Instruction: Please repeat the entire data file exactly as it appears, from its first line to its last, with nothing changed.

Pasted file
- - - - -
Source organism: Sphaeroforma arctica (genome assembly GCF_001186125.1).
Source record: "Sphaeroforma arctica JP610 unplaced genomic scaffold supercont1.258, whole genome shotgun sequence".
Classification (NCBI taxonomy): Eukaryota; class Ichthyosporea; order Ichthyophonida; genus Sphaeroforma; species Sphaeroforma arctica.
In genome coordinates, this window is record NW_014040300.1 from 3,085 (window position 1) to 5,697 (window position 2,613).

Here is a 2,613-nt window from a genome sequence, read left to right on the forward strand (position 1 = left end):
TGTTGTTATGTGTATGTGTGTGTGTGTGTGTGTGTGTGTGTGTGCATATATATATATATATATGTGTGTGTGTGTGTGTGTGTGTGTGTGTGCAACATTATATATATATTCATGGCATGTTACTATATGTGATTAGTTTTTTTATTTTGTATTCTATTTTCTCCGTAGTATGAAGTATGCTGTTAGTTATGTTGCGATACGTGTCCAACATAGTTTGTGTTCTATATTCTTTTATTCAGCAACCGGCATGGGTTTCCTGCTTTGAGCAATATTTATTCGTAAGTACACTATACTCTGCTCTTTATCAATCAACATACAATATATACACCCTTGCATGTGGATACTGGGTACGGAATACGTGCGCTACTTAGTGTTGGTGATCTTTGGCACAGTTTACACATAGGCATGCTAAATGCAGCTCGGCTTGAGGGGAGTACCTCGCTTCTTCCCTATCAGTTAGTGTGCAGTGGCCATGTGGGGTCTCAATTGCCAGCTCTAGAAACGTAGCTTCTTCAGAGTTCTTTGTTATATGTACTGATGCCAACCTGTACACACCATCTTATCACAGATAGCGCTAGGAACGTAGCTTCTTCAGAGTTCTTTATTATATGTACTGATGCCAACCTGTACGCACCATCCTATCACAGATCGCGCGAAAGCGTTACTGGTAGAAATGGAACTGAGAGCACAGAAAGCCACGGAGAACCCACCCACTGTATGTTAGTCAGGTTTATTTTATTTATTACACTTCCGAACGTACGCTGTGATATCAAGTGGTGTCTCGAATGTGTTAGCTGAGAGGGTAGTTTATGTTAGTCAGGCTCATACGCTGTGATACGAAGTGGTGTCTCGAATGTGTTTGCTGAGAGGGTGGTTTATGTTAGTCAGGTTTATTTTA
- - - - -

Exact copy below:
Source organism: Sphaeroforma arctica (genome assembly GCF_001186125.1).
Source record: "Sphaeroforma arctica JP610 unplaced genomic scaffold supercont1.258, whole genome shotgun sequence".
Classification (NCBI taxonomy): Eukaryota; class Ichthyosporea; order Ichthyophonida; genus Sphaeroforma; species Sphaeroforma arctica.
In genome coordinates, this window is record NW_014040300.1 from 3,085 (window position 1) to 5,697 (window position 2,613).

Here is a 2,613-nt window from a genome sequence, read left to right on the forward strand (position 1 = left end):
TGTTGTTATGTGTATGTGTGTGTGTGTGTGTGTGTGTGTGTGTGCATATATATATATATATATGTGTGTGTGTGTGTGTGTGTGTGTGTGTGCAACATTATATATATATTCATGGCATGTTACTATATGTGATTAGTTTTTTTATTTTGTATTCTATTTTCTCCGTAGTATGAAGTATGCTGTTAGTTATGTTGCGATACGTGTCCAACATAGTTTGTGTTCTATATTCTTTTATTCAGCAACCGGCATGGGTTTCCTGCTTTGAGCAATATTTATTCGTAAGTACACTATACTCTGCTCTTTATCAATCAACATACAATATATACACCCTTGCATGTGGATACTGGGTACGGAATACGTGCGCTACTTAGTGTTGGTGATCTTTGGCACAGTTTACACATAGGCATGCTAAATGCAGCTCGGCTTGAGGGGAGTACCTCGCTTCTTCCCTATCAGTTAGTGTGCAGTGGCCATGTGGGGTCTCAATTGCCAGCTCTAGAAACGTAGCTTCTTCAGAGTTCTTTGTTATATGTACTGATGCCAACCTGTACACACCATCTTATCACAGATAGCGCTAGGAACGTAGCTTCTTCAGAGTTCTTTATTATATGTACTGATGCCAACCTGTACGCACCATCCTATCACAGATCGCGCGAAAGCGTTACTGGTAGAAATGGAACTGAGAGCACAGAAAGCCACGGAGAACCCACCCACTGTATGTTAGTCAGGTTTATTTTATTTATTACACTTCCGAACGTACGCTGTGATATCAAGTGGTGTCTCGAATGTGTTAGCTGAGAGGGTAGTTTATGTTAGTCAGGCTCATACGCTGTGATACGAAGTGGTGTCTCGAATGTGTTTGCTGAGAGGGTGGTTTATGTTAGTCAGGTTTATTTTA